Like many who grew up in the ’70s, George Thibault watched the TV series “Kung Fu” and thought, “That’s what I want to do with my life.”
And so he did.
Not right away, mind you. First, he became a bricklayer -- until the economic downturn of the late ‘80s and early ‘90s. That’s when he decided, “Hey, I can’t make any less money by starting a business.”
At the time, George (older brother of Dracut architect Philippe Thibault) had been studying Kenpo Karate for 10 years under Sensei Nick Chamberlain of Chelmsford. Nearly 40 years later, the 8th-degree black belt still considers himself a student of Chamberlain, though his mentor has since moved to Texas.
“The learning never ends,” George says. “A good teacher, first and foremost, is a good student. I always say the number-one student in the dojo is the head instructor, and if that’s not the way it is, then something’s not right.”
He opened Dracut Kenpo Karate in 1991, first in a health club on Bridge Street before moving to its own space at 145 Broadway Road the following year.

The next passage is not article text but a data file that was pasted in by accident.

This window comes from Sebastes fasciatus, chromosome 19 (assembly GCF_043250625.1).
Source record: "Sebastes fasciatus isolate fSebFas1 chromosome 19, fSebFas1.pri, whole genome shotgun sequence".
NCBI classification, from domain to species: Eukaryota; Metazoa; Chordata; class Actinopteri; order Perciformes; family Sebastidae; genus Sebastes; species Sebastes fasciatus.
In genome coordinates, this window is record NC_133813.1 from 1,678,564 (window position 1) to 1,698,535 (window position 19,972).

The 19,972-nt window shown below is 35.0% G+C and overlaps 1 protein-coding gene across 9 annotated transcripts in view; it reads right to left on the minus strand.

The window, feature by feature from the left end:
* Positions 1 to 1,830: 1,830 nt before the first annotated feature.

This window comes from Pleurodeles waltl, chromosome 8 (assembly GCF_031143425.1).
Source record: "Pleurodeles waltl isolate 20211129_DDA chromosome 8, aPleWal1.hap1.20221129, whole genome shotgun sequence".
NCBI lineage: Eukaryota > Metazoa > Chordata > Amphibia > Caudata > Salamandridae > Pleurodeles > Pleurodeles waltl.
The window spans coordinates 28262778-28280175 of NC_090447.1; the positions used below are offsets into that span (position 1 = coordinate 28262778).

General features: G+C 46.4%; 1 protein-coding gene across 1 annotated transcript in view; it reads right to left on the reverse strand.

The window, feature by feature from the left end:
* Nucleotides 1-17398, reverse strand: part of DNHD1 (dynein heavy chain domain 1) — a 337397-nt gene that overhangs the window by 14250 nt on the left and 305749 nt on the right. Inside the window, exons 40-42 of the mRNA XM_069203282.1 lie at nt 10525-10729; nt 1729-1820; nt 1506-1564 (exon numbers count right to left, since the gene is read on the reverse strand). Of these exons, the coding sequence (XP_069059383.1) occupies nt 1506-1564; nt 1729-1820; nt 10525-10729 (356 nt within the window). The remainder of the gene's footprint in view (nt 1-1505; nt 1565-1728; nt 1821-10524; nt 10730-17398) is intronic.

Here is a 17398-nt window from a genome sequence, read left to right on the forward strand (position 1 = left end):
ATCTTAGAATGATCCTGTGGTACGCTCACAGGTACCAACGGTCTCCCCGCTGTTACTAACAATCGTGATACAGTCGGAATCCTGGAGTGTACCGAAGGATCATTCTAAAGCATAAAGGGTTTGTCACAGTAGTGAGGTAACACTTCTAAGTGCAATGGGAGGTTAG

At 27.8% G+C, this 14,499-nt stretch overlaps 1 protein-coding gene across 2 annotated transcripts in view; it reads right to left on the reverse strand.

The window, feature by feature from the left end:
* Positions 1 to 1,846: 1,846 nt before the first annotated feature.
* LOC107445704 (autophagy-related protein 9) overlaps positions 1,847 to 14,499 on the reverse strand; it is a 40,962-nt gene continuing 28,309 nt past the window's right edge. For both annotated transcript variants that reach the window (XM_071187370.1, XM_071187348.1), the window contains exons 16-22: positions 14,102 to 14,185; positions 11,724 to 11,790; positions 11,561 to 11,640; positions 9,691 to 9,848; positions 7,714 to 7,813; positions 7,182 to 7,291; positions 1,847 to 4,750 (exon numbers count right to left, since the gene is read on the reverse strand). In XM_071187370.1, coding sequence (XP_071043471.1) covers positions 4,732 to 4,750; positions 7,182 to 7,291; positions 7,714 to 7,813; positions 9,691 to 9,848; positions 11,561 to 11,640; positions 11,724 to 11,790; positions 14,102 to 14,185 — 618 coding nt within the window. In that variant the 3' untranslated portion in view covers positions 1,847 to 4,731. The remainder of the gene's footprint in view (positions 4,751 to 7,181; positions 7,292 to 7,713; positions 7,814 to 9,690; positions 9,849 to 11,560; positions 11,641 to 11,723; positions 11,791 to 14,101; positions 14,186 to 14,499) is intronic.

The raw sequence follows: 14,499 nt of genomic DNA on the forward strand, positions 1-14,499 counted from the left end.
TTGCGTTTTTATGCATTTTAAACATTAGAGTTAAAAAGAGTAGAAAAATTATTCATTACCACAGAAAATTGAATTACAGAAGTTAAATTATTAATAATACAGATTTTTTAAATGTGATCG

Now, 30 years later, George is retiring and moving to Florida with girlfriend Taryn Riley, a student of Kenpo student of his since 2000.
He has turned the business over to one of his longtime students, Gabriel Cutler, who has been training under George for 10 years. Gabriel says he tried several dojos “until he found the right one” – basically, the one where he actually feared the sensei. He still does, to a point.
Gabriel says George “has gone from grizzly bear to teddy bear – but he’s still a bear.”
Though three months before his 21st birthday, Gabriel has bought the business and takes over a dojo with about 75 students. A 2nd-degree black belt, he was approached by George last year after George heard him talking with another student about his future plans.
Gabriel, a Lowell native now living in Andover, plans to continue the good reputation Dracut Kenpo Karate has earned under George, keeping the name and hoping to expand opportunities for students.
And for George, much like Kwai Chang Caine from that old “Kung Fu” series, it’s time for him to leave.
He says he’s “honored and privileged” to have taught about 5,000 students from Dracut and beyond.
He says he’ll come back to Dracut now and again to help Gabriel with the transition.
“He’ll be 21 this year with the whole world ahead of him,” George says. “I wish him a lot of success.”